Did You Ever Wonder….

wonderopolisEver wonder why birds wear feathers instead of fur? Why spiders don’t get caught in their webs? What kind of chocolate is the most popular? Me, too. And now we have a place to go for all those wonders, and more.

wonderopolis2The website Wonderopolis bills itself “Where the Wonders of Learning Never Cease,” and that sounds just about right. Envisioned by the Family Literacy Foundation, Wonderopolis is all about curiosity, helping young people and families learn together. Needless to say, it is a fine resource for schools, too. Wonderopolis is perhaps best known for its “Wonder of the Day,” a curiosity-spurring question with lots of useful resources. The wonders of the day come with lists of helpful vocabulary, “Try it Out” activities, and plentiful suggestions for what to do if you want to know more. If you aren’t intrigued by today’s wonder, there’s an archive of past wonders to explore. And, of course, in this land of curiosity, the page ends with a teaser for the next day, for example, “Can a needle replace a pencil? Find out tomorrow in Wonderopolis!” How can you resist going back?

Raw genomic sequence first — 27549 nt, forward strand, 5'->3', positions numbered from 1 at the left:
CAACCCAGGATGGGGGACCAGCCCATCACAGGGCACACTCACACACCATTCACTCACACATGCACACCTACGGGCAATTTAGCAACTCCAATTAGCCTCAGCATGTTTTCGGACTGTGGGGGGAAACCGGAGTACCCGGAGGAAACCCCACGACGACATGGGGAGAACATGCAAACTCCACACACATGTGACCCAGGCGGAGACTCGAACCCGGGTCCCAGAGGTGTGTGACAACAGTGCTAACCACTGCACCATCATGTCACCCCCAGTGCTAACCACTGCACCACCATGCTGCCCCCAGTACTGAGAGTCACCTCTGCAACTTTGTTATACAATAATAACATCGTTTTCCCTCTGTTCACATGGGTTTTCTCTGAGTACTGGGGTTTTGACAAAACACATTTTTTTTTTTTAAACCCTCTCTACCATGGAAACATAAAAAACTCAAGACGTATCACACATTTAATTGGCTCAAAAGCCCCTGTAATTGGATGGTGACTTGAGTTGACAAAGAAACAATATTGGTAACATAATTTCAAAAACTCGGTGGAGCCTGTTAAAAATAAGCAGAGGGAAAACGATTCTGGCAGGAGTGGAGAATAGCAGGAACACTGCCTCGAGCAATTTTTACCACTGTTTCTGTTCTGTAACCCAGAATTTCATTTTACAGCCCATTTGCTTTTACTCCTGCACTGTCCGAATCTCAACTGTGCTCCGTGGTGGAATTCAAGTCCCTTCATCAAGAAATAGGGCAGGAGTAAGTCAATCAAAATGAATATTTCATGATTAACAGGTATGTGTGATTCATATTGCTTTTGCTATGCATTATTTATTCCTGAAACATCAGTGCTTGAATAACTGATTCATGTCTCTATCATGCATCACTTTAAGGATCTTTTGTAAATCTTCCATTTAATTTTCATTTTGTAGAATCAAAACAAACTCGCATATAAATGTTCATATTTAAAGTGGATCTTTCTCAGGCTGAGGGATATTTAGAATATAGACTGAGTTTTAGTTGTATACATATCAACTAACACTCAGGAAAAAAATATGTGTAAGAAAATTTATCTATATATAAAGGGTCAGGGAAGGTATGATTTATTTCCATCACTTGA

Wonderopolis also has plentiful resources for children and parents. The Educator Sandbox includes a blog, a feed of relevant Tweets, and even a function that will sort through the wonders to find those that match a particular grade level or standard.  Camp What-a-Wonder is a free online “summer camp” of family activities. You can learn about a new theme each week, and it’s all free.

At Wonderopolis you can submit a wonder, or vote for the wonders suggested by others. Imagine having a Wonderopolis project, and creating student versions of wonders. Students could pose a question, and then gather resources as if they were authoring the Wonderopolis page. They could gather vocabulary, plan activities, and suggest further explorations. And all the while they’d be using critical reading and analysis–topped off by curiosity. Sounds like an unbeatable combination to me! If your students create Wonderopolis materials, I’d love to see them. And I suspect the folks at Wonderopolis would, too!

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